EAST LANSING, Mich. (AP) — Michigan State University’s athletic director retired Friday, two days after the university president resigned over the school’s handling of sexual abuse allegations against its disgraced former sports doctor, Larry Nassar.
Mark Hollis, who had been in the job for 10 years, disclosed the move during a meeting with a small group of reporters on campus. He was asked why he would not stay on.
“Because I care,” Hollis said, holding back tears. “When you look at the scope of everything, that’s the reason I made a choice to retire now. And I hope that has a little bit, a little bit, of helping that healing process.”
Hours later, the university named its vice president to serve as acting president after the departure of President Lou Anna Simon. Bill Beekman is expected to serve briefly in the role until the board of trustees can hire an interim president and then a permanent leader.
Also Friday, USA Gymnastics confirmed that its entire board of directors would resign as requested by the U.S. Olympic Committee. The USOC had threatened to decertify the organization, which besides picking U.S. national teams is the umbrella organization for hundreds of clubs across the country.
Some of the nation’s top gymnasts, including Olympians Aly Raisman, McKayla Maroney, Simone Biles and Jordyn Wieber, said they were among Nassar’s victims.
At the university board’s meeting, Chairman Brian Breslin said it was “clear that MSU has not been focused enough on the victims.” The trustees, he said, want to resume discussions with those who have sued the school to “reach a fair and just conclusion.” Talks broke down last year.
The board plans to ask an independent third party to review health and safety at the school, and it wants state Attorney General Bill Schuette to consider appointing a neutral investigator to conduct an inquiry of the Nassar matter “to promote bipartisan acceptance of the results.”
Trustee Brian Mosallam said: “I am so truly sorry. We failed you.”
Beekman is vice president and secretary of the board. He began working at the university in 1995 and previously led the MSU Alumni Association. He has an undergraduate degree from MSU.
“I think our culture here at Michigan State clearly needs to improve,” he said. “We need to be able to make everybody that comes on our campus feel safe.”
Simon submitted her resignation Wednesday after Nassar, a former Michigan State employee, was sentenced to 40 to 175 years in prison for molesting young girls and women under the guise of medical treatment.
Several of the 150-plus victims who spoke at his sentencing hearing were former athletes at the school, and many victims accused the university of mishandling past complaints about Nassar.
“I don’t believe that I’ve ever met him,” Hollis said of Nassar. He insisted he did not know about complaints of abuse until an Indianapolis Star report in 2016.
Education Secretary Betsy DeVos confirmed Friday that her agency is investigating the Nassar scandal. She said in a statement that what happened at the school is “abhorrent” and “cannot happen ever again — there or anywhere.”
The Education Department was already reviewing separate complaints about the school’s compliance with Title IX, the law that requires public schools to offer equal opportunities to both genders, and compliance with requirements about providing campus crime and security information.
The board expressed support for Simon before her resignation, but she faced pressure from many students, faculty and legislators. While there has been no evidence that Simon or Hollis knew of Nassar’s sexual abuse, some of the women and girls who accused him said they complained to university employees as far back as the late 1990s.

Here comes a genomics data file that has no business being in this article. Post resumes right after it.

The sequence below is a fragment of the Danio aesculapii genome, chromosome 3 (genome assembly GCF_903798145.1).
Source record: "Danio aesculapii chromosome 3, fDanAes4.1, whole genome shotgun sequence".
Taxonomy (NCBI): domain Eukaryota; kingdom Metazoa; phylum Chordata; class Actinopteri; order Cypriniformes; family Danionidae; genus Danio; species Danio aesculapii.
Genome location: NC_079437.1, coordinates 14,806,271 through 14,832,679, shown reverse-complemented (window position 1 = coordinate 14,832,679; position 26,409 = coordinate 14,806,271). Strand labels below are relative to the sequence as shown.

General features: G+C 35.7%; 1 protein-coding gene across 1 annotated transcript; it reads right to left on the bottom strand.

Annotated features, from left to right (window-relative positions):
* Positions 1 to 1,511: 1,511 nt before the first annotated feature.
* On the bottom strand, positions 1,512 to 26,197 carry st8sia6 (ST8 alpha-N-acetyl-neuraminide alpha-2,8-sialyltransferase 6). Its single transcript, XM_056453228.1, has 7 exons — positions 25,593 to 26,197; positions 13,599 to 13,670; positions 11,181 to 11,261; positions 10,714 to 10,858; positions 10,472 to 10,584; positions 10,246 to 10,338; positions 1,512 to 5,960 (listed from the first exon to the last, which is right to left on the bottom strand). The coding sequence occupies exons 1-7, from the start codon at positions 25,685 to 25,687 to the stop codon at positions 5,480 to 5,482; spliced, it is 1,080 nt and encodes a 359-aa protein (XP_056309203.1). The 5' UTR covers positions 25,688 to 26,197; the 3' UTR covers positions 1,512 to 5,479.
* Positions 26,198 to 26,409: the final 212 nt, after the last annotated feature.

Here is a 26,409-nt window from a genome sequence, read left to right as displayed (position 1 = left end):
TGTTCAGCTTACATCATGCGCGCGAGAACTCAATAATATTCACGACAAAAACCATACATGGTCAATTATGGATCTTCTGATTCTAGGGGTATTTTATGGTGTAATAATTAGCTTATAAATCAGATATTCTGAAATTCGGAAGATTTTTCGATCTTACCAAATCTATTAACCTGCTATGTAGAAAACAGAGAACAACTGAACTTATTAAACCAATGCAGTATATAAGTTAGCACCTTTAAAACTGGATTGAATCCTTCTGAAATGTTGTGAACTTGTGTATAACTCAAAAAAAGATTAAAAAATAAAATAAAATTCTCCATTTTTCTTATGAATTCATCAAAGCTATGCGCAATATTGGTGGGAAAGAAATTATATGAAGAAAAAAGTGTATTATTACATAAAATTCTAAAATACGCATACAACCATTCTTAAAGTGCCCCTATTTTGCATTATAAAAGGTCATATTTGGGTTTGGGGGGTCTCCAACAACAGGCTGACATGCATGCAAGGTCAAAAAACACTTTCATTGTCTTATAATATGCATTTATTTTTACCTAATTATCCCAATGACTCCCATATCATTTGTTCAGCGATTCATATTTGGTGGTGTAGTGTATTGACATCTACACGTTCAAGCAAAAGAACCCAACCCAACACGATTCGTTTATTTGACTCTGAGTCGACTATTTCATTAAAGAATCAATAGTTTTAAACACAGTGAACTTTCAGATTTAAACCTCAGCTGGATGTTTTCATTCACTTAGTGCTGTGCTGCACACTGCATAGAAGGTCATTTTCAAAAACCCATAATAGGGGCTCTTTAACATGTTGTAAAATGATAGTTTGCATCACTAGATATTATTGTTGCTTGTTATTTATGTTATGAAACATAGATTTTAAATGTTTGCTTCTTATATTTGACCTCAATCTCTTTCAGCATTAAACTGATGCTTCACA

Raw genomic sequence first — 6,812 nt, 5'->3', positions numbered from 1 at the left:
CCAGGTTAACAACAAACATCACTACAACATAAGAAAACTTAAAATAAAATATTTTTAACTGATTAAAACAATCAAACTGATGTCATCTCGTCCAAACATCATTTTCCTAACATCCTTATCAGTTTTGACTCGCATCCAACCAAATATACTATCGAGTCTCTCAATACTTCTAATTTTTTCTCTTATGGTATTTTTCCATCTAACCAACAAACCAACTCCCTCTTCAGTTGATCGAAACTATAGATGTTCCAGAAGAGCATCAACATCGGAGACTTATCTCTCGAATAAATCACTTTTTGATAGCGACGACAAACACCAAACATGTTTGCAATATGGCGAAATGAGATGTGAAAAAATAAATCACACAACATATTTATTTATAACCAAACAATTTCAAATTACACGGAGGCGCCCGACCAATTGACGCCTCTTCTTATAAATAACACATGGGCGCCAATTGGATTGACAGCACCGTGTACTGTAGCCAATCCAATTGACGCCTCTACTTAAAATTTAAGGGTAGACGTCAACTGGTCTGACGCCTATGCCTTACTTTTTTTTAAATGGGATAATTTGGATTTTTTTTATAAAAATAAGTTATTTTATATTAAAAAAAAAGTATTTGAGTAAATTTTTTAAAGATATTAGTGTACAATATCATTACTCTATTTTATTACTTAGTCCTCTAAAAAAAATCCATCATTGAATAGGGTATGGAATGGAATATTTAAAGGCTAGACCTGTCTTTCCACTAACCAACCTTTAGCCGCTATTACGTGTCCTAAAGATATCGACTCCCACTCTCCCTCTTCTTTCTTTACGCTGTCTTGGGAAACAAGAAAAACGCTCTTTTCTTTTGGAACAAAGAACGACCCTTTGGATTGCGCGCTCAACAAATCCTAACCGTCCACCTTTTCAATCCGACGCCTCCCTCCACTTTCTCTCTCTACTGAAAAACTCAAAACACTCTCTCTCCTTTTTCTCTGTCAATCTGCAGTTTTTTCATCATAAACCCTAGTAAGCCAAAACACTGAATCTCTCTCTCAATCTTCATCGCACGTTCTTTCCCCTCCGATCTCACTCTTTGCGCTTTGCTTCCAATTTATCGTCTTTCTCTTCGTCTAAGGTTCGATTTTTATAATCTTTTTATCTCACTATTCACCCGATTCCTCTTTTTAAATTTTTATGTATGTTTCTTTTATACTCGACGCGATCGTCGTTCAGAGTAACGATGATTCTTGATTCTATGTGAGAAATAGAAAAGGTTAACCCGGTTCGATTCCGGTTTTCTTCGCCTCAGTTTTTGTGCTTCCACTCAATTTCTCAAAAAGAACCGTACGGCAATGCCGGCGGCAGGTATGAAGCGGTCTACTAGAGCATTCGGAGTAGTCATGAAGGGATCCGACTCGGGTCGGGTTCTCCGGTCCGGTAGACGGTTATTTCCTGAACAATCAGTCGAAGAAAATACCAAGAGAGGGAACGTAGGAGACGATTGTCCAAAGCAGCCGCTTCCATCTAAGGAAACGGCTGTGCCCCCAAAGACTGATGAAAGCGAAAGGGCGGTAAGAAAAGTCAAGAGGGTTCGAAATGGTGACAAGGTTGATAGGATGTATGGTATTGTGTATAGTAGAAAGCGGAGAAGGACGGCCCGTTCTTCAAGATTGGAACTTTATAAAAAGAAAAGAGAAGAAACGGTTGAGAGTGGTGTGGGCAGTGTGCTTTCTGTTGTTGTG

Board members, who are elected in statewide votes, have also come under intense scrutiny. Two announced they will not seek re-election. Another, Joel Ferguson, apologized at the meeting for conducting an interview in which he said there was more going on at Michigan State than “this Nassar thing.”
The university faces lawsuits from more than 130 victims. Ferguson previously had said victims were ambulance chasers seeking a payday. The school resisted calls for an independent investigation before asking Schuette for a review a week ago.
Students planned a Friday evening march and protest.
In a recent filing, Michigan State asked a judge to dismiss the lawsuits on technical grounds. The school says it has immunity under state law and that the majority of victims were not MSU students at the time of the alleged assaults.
“These arguments can seem disrespectful” to victims, but a defense is required by Michigan State’s insurers, Simon wrote last week in a campus-wide email. She added, “We have the utmost respect and sympathy” for victims.
The board last month authorized the creation of a $10 million fund to offer victims counseling and mental health services.
A Title IX probe conducted by the university cleared Nassar of sexual assault allegations in 2014. He was advised by the school to avoid being alone with patients while treating their “sensitive areas,” but the school did not follow up on and enforce its request.
At least 12 reported assaults occurred after the investigation ended, according to a university police report that was provided to the FBI for review by the U.S. attorney.
Hollis said he did not know about the 2014 investigation and has told as much to the FBI and campus police.
Former Michigan State rower Cate Hannum, who was treated by Nassar and wrote an open letter criticizing Simon’s handling of the case almost a year ago, said Hollis would not be retiring if he had “approached the situation with integrity from the very beginning instead of adopting a not-my-problem attitude.”
Now it doesn’t matter what Hollis did for MSU athletics, she said, “because he will be remembered for egregiously failing his female athletes.”